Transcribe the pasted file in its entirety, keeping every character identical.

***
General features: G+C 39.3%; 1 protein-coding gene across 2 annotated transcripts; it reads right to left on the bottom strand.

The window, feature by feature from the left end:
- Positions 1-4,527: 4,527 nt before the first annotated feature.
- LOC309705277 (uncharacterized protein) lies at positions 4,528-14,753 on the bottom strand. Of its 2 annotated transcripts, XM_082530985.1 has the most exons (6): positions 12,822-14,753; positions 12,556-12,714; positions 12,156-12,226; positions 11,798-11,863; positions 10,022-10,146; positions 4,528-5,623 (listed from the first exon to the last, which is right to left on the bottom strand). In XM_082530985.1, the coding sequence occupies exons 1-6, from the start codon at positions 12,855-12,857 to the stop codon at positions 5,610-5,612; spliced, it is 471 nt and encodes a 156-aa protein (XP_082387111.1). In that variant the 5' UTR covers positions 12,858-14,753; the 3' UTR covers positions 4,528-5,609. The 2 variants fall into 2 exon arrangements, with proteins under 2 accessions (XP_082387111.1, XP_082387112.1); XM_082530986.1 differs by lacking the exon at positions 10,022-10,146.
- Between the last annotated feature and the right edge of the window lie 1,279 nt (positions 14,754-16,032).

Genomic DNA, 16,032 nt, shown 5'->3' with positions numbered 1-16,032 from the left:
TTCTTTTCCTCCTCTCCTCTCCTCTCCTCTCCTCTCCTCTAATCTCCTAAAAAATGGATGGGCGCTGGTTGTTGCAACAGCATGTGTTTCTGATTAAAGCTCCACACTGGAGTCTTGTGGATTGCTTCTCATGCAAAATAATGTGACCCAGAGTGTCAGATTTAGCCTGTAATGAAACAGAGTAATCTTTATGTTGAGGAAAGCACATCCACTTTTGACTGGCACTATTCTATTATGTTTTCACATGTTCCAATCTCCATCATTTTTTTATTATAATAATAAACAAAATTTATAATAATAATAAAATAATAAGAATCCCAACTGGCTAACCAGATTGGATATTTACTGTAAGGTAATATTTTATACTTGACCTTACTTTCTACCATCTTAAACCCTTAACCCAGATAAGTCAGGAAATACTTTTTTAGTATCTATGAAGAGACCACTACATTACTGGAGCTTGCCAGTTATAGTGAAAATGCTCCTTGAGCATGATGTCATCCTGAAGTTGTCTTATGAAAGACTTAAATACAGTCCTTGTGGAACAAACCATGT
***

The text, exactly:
General features: G+C 39.3%; 1 protein-coding gene across 2 annotated transcripts; it reads right to left on the bottom strand.

The window, feature by feature from the left end:
- Positions 1-4,527: 4,527 nt before the first annotated feature.
- LOC309705277 (uncharacterized protein) lies at positions 4,528-14,753 on the bottom strand. Of its 2 annotated transcripts, XM_082530985.1 has the most exons (6): positions 12,822-14,753; positions 12,556-12,714; positions 12,156-12,226; positions 11,798-11,863; positions 10,022-10,146; positions 4,528-5,623 (listed from the first exon to the last, which is right to left on the bottom strand). In XM_082530985.1, the coding sequence occupies exons 1-6, from the start codon at positions 12,855-12,857 to the stop codon at positions 5,610-5,612; spliced, it is 471 nt and encodes a 156-aa protein (XP_082387111.1). In that variant the 5' UTR covers positions 12,858-14,753; the 3' UTR covers positions 4,528-5,609. The 2 variants fall into 2 exon arrangements, with proteins under 2 accessions (XP_082387111.1, XP_082387112.1); XM_082530986.1 differs by lacking the exon at positions 10,022-10,146.
- Between the last annotated feature and the right edge of the window lie 1,279 nt (positions 14,754-16,032).

Genomic DNA, 16,032 nt, shown 5'->3' with positions numbered 1-16,032 from the left:
TTCTTTTCCTCCTCTCCTCTCCTCTCCTCTCCTCTCCTCTAATCTCCTAAAAAATGGATGGGCGCTGGTTGTTGCAACAGCATGTGTTTCTGATTAAAGCTCCACACTGGAGTCTTGTGGATTGCTTCTCATGCAAAATAATGTGACCCAGAGTGTCAGATTTAGCCTGTAATGAAACAGAGTAATCTTTATGTTGAGGAAAGCACATCCACTTTTGACTGGCACTATTCTATTATGTTTTCACATGTTCCAATCTCCATCATTTTTTTATTATAATAATAAACAAAATTTATAATAATAATAAAATAATAAGAATCCCAACTGGCTAACCAGATTGGATATTTACTGTAAGGTAATATTTTATACTTGACCTTACTTTCTACCATCTTAAACCCTTAACCCAGATAAGTCAGGAAATACTTTTTTAGTATCTATGAAGAGACCACTACATTACTGGAGCTTGCCAGTTATAGTGAAAATGCTCCTTGAGCATGATGTCATCCTGAAGTTGTCTTATGAAAGACTTAAATACAGTCCTTGTGGAACAAACCATGT